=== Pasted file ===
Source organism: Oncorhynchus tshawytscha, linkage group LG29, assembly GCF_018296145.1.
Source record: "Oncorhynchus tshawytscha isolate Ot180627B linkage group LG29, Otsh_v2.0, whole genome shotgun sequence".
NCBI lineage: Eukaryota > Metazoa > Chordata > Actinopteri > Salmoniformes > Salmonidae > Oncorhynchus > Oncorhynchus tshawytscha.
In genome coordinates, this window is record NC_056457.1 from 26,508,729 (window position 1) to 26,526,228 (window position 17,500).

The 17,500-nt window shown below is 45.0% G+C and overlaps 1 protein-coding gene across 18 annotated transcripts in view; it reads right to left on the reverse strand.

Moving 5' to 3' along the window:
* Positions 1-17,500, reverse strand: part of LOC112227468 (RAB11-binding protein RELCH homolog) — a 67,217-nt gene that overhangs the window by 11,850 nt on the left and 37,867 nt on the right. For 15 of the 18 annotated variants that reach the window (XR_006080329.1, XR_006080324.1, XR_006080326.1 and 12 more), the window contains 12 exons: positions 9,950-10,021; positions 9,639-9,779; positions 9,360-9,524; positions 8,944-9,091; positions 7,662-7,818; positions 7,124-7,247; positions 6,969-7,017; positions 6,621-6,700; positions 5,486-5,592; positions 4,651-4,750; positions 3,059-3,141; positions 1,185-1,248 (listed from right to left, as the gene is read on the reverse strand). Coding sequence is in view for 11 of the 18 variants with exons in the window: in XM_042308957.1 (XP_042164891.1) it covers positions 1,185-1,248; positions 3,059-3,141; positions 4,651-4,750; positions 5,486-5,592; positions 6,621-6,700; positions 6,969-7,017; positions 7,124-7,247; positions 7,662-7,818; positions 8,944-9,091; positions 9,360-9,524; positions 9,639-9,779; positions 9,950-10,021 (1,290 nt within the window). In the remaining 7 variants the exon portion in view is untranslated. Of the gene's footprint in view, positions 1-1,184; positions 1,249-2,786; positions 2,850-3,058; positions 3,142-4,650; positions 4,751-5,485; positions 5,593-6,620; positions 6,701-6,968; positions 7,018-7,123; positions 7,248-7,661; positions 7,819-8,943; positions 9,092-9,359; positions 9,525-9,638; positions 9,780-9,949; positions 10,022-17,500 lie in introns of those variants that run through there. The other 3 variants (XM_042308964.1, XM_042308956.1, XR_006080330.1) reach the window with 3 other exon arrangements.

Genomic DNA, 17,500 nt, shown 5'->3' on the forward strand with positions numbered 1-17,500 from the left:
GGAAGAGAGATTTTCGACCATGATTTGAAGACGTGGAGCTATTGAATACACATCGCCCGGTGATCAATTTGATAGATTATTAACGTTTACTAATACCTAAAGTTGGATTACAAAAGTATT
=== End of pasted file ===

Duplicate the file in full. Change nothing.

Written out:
Source organism: Oncorhynchus tshawytscha, linkage group LG29, assembly GCF_018296145.1.
Source record: "Oncorhynchus tshawytscha isolate Ot180627B linkage group LG29, Otsh_v2.0, whole genome shotgun sequence".
NCBI lineage: Eukaryota > Metazoa > Chordata > Actinopteri > Salmoniformes > Salmonidae > Oncorhynchus > Oncorhynchus tshawytscha.
In genome coordinates, this window is record NC_056457.1 from 26,508,729 (window position 1) to 26,526,228 (window position 17,500).

The 17,500-nt window shown below is 45.0% G+C and overlaps 1 protein-coding gene across 18 annotated transcripts in view; it reads right to left on the reverse strand.

Moving 5' to 3' along the window:
* Positions 1-17,500, reverse strand: part of LOC112227468 (RAB11-binding protein RELCH homolog) — a 67,217-nt gene that overhangs the window by 11,850 nt on the left and 37,867 nt on the right. For 15 of the 18 annotated variants that reach the window (XR_006080329.1, XR_006080324.1, XR_006080326.1 and 12 more), the window contains 12 exons: positions 9,950-10,021; positions 9,639-9,779; positions 9,360-9,524; positions 8,944-9,091; positions 7,662-7,818; positions 7,124-7,247; positions 6,969-7,017; positions 6,621-6,700; positions 5,486-5,592; positions 4,651-4,750; positions 3,059-3,141; positions 1,185-1,248 (listed from right to left, as the gene is read on the reverse strand). Coding sequence is in view for 11 of the 18 variants with exons in the window: in XM_042308957.1 (XP_042164891.1) it covers positions 1,185-1,248; positions 3,059-3,141; positions 4,651-4,750; positions 5,486-5,592; positions 6,621-6,700; positions 6,969-7,017; positions 7,124-7,247; positions 7,662-7,818; positions 8,944-9,091; positions 9,360-9,524; positions 9,639-9,779; positions 9,950-10,021 (1,290 nt within the window). In the remaining 7 variants the exon portion in view is untranslated. Of the gene's footprint in view, positions 1-1,184; positions 1,249-2,786; positions 2,850-3,058; positions 3,142-4,650; positions 4,751-5,485; positions 5,593-6,620; positions 6,701-6,968; positions 7,018-7,123; positions 7,248-7,661; positions 7,819-8,943; positions 9,092-9,359; positions 9,525-9,638; positions 9,780-9,949; positions 10,022-17,500 lie in introns of those variants that run through there. The other 3 variants (XM_042308964.1, XM_042308956.1, XR_006080330.1) reach the window with 3 other exon arrangements.

Genomic DNA, 17,500 nt, shown 5'->3' on the forward strand with positions numbered 1-17,500 from the left:
GGAAGAGAGATTTTCGACCATGATTTGAAGACGTGGAGCTATTGAATACACATCGCCCGGTGATCAATTTGATAGATTATTAACGTTTACTAATACCTAAAGTTGGATTACAAAAGTATT